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There's nothing wrong with the stock sound of the RF3's so I would suggest enjoying what you have and maybe diving into the mod world down the road. 

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By replacing the two oval epoxy coated capacitors with some Dayton Audio capacitors

 

Dayton Audio has done a great job of replacing those long lost staples of the audiophile on a budget like Allied and Lafayette.  Such fun stuff, and extraordinary performance for the dollar.  Granted, nothing that is likely to temp a Klipschead in the main system, but so many fun choices.  Listening to K'horns driving by some of their 100 dollar or less digital amps says "It's the 21rst century, and we can build amplifiers beyond the dreams of the 50s that weigh almost nothing, cost pennies to build, and provide a level of accuracy few could afford before...and nothing worth a damn has happened to make the K'horn any less the most accurate loudspeaker for the money than it was in 1946."

 

Seriously meaningful, and it's a good time to be alive. 

 

Dave

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I suppose i should just slow down and see how this capacitor and resistor upgrade changes the sound before getting too wrapped up in a second project already. This will be the first time i've used any dayton capacitors, but i'm actually a fan of Dayton Audio, in fact i built my subwoofer around their 15" Ultimax driver... pretty good stuff. I'm having some trouble finding the plot that i had mentioned, but it may very well have been a model rather than the actual response. I'll have to take another gander  ;)

 

I'm pretty excited though, the new crossover components will be here Friday! I should probably upgrade the caps and resistor in the center channel too (RC-3). I can't find a schematic for that model, so i'll just have to open it up to see what i need... not a big deal.

Edited by robhifi

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I used to have those memorized. Oh well -- the values are written right on the caps. Just as before, put your efforts into the two oval capacitors in series with the horn. The resistor matters too, don't cheat.

Take your time, and be very careful when removing the caps. I usually warm the board up a little with a heat gun to soften the adhesive. Don't accidentally run a screwdriver or other tool into the side of one of the coils. Be sure to use heat sinks on the leads when you solder. Also, use an eutectic solder (63/37), not 60/40. Good luck!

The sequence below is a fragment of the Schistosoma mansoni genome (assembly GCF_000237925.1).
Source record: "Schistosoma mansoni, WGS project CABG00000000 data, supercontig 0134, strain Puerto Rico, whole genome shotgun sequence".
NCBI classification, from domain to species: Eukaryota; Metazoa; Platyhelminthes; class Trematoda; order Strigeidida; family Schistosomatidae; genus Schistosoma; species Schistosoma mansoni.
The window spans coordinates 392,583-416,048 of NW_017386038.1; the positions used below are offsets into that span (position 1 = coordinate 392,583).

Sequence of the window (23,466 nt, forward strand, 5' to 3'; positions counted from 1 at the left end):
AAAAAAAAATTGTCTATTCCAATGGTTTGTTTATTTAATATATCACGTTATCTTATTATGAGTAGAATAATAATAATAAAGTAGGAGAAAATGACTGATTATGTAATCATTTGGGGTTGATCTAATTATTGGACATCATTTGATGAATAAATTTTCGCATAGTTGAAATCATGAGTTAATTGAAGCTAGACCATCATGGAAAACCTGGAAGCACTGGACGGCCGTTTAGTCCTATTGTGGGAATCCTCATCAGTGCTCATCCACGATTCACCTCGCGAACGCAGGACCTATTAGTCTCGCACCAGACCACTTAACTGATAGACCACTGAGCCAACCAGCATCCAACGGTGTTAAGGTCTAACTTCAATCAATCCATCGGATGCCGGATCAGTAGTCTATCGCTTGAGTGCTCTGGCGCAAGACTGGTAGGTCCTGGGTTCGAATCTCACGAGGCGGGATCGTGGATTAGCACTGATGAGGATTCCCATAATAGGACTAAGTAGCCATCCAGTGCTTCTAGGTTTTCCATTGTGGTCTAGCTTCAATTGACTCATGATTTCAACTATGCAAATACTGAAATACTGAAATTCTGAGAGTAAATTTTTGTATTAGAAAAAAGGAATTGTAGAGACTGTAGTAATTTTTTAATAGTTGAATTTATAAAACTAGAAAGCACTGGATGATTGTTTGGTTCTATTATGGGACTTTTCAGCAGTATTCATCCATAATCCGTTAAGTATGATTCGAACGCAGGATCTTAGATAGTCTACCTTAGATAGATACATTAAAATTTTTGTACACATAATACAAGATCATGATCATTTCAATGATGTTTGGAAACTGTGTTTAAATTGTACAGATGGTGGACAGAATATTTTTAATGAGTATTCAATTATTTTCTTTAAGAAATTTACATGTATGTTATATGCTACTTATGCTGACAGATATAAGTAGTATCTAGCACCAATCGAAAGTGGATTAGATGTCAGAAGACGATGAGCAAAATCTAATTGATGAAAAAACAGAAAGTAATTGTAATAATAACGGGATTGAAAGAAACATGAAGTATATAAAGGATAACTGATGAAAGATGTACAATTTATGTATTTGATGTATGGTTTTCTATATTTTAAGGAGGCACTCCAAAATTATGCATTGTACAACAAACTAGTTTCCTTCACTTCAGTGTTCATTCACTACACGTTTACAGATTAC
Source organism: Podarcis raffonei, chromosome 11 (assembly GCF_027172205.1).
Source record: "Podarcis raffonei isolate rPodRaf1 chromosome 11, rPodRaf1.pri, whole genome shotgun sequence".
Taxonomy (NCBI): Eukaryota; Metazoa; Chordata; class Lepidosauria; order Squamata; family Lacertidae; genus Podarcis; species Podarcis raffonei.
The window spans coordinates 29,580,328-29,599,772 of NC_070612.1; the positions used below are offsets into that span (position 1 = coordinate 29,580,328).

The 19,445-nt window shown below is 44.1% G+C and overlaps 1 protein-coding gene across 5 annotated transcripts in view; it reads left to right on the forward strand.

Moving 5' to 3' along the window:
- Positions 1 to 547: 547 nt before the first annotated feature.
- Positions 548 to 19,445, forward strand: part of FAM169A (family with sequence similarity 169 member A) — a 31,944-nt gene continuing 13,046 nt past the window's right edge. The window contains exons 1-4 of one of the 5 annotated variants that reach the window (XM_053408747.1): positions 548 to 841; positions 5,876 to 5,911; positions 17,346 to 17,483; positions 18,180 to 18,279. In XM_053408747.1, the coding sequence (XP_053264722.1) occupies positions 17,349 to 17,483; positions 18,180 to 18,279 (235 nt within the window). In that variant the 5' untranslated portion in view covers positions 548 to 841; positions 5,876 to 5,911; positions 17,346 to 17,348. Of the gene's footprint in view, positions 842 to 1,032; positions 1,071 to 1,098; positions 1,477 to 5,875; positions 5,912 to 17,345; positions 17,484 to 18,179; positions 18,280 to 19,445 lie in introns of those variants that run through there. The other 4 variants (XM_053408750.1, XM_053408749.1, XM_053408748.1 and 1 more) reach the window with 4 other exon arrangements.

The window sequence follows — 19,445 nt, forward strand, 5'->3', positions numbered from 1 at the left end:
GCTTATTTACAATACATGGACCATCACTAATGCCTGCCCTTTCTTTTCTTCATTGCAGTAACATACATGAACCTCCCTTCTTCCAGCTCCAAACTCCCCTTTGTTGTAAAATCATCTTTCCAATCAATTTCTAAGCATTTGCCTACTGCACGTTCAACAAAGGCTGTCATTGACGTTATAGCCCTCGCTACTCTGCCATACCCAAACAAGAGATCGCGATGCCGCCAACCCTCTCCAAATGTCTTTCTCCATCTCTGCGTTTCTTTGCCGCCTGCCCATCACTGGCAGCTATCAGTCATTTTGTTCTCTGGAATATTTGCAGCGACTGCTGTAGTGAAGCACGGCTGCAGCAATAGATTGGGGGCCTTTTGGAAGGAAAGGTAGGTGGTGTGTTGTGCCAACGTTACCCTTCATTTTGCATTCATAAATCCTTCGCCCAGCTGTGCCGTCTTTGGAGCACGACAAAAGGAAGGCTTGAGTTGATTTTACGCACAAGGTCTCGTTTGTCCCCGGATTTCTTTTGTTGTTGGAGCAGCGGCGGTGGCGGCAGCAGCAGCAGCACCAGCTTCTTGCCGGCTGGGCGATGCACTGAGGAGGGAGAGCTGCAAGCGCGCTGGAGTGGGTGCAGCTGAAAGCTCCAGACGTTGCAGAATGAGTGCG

Dean

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You can clip the leads on the old caps so you don't have to desolder from the circuit board as well. Then use the stub of the old leads as a solder point for the new caps.

 

Bruce

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You can clip the leads on the old caps so you don't have to desolder from the circuit board as well. Then use the stub of the old leads as a solder point for the new caps.

 

Bruce

 

That is what i have done in the past as well, good advice.

 

Lessening the chance of melting a board is a good thing.

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and nothing worth a damn has happened to make the K'horn any less the most accurate loudspeaker for the money than it was in 1946."   Seriously meaningful, and it's a good time to be alive.    Dave

 

Except for Danley SH-50 and 60 Synergy horns, I'd say you are right. 

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Except for Danley SH-50 and 60 Synergy horns, I'd say you are right.

 

Open to correction as I am not familiar with those.  Do they offer C1 to C10 at 106db/w cleanly at the same price as basic K'horns?

 

Serious question, as I honestly have not heard of "...another major breakthrough." 

 

Dave

Edited by Mallette

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Except for Danley SH-50 and 60 Synergy horns, I'd say you are right.

 

Open to correction as I am not familiar with those.  Do they offer C1 to C10 at 106db/w cleanly at the same price as basic K'horns?